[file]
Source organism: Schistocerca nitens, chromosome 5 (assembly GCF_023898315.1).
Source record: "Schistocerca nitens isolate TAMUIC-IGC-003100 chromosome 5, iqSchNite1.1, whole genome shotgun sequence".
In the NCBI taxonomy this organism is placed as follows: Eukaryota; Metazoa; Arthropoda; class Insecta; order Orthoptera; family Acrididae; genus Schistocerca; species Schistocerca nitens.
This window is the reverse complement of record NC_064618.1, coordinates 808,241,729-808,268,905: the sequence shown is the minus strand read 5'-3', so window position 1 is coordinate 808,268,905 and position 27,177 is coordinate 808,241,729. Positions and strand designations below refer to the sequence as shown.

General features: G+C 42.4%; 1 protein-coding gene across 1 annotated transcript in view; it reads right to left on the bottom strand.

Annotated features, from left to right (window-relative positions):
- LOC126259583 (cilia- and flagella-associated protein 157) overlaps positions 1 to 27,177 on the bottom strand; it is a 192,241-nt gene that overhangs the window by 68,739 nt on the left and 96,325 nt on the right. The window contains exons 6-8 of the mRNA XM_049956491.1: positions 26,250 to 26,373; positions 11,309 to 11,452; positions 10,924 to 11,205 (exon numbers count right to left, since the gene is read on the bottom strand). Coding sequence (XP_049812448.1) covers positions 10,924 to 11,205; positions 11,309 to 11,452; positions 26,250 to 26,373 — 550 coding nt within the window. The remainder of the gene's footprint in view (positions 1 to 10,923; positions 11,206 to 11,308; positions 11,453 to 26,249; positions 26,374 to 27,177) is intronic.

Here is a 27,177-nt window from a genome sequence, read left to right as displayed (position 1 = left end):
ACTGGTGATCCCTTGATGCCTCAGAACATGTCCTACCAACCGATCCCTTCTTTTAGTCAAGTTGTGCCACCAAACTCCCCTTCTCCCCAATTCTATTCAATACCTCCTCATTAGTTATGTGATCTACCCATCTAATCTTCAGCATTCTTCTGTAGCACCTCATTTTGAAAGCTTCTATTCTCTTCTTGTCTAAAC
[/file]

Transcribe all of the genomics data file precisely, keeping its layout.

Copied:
Source organism: Schistocerca nitens, chromosome 5 (assembly GCF_023898315.1).
Source record: "Schistocerca nitens isolate TAMUIC-IGC-003100 chromosome 5, iqSchNite1.1, whole genome shotgun sequence".
In the NCBI taxonomy this organism is placed as follows: Eukaryota; Metazoa; Arthropoda; class Insecta; order Orthoptera; family Acrididae; genus Schistocerca; species Schistocerca nitens.
This window is the reverse complement of record NC_064618.1, coordinates 808,241,729-808,268,905: the sequence shown is the minus strand read 5'-3', so window position 1 is coordinate 808,268,905 and position 27,177 is coordinate 808,241,729. Positions and strand designations below refer to the sequence as shown.

General features: G+C 42.4%; 1 protein-coding gene across 1 annotated transcript in view; it reads right to left on the bottom strand.

Annotated features, from left to right (window-relative positions):
- LOC126259583 (cilia- and flagella-associated protein 157) overlaps positions 1 to 27,177 on the bottom strand; it is a 192,241-nt gene that overhangs the window by 68,739 nt on the left and 96,325 nt on the right. The window contains exons 6-8 of the mRNA XM_049956491.1: positions 26,250 to 26,373; positions 11,309 to 11,452; positions 10,924 to 11,205 (exon numbers count right to left, since the gene is read on the bottom strand). Coding sequence (XP_049812448.1) covers positions 10,924 to 11,205; positions 11,309 to 11,452; positions 26,250 to 26,373 — 550 coding nt within the window. The remainder of the gene's footprint in view (positions 1 to 10,923; positions 11,206 to 11,308; positions 11,453 to 26,249; positions 26,374 to 27,177) is intronic.

Here is a 27,177-nt window from a genome sequence, read left to right as displayed (position 1 = left end):
ACTGGTGATCCCTTGATGCCTCAGAACATGTCCTACCAACCGATCCCTTCTTTTAGTCAAGTTGTGCCACCAAACTCCCCTTCTCCCCAATTCTATTCAATACCTCCTCATTAGTTATGTGATCTACCCATCTAATCTTCAGCATTCTTCTGTAGCACCTCATTTTGAAAGCTTCTATTCTCTTCTTGTCTAAAC